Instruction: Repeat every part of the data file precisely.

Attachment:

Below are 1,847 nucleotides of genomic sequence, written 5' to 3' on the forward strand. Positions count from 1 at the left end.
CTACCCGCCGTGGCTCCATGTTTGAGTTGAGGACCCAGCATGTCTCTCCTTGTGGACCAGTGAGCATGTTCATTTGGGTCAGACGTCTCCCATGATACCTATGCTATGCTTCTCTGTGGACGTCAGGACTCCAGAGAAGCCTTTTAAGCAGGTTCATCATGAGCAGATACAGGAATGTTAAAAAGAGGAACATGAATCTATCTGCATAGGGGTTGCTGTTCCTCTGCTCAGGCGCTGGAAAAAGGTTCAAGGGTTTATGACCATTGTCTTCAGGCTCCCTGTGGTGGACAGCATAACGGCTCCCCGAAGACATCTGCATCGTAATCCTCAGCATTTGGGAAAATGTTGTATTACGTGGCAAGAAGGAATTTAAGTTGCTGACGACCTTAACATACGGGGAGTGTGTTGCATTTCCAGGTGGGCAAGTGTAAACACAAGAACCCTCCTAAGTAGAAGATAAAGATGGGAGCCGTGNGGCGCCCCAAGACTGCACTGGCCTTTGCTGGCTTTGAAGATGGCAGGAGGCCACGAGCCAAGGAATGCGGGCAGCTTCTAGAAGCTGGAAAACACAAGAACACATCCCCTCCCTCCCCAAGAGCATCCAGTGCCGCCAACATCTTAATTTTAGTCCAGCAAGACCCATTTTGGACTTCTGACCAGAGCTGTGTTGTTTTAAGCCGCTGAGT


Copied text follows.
Below are 1,847 nucleotides of genomic sequence, written 5' to 3' on the forward strand. Positions count from 1 at the left end.
CTACCCGCCGTGGCTCCATGTTTGAGTTGAGGACCCAGCATGTCTCTCCTTGTGGACCAGTGAGCATGTTCATTTGGGTCAGACGTCTCCCATGATACCTATGCTATGCTTCTCTGTGGACGTCAGGACTCCAGAGAAGCCTTTTAAGCAGGTTCATCATGAGCAGATACAGGAATGTTAAAAAGAGGAACATGAATCTATCTGCATAGGGGTTGCTGTTCCTCTGCTCAGGCGCTGGAAAAAGGTTCAAGGGTTTATGACCATTGTCTTCAGGCTCCCTGTGGTGGACAGCATAACGGCTCCCCGAAGACATCTGCATCGTAATCCTCAGCATTTGGGAAAATGTTGTATTACGTGGCAAGAAGGAATTTAAGTTGCTGACGACCTTAACATACGGGGAGTGTGTTGCATTTCCAGGTGGGCAAGTGTAAACACAAGAACCCTCCTAAGTAGAAGATAAAGATGGGAGCCGTGNGGCGCCCCAAGACTGCACTGGCCTTTGCTGGCTTTGAAGATGGCAGGAGGCCACGAGCCAAGGAATGCGGGCAGCTTCTAGAAGCTGGAAAACACAAGAACACATCCCCTCCCTCCCCAAGAGCATCCAGTGCCGCCAACATCTTAATTTTAGTCCAGCAAGACCCATTTTGGACTTCTGACCAGAGCTGTGTTGTTTTAAGCCGCTGAGT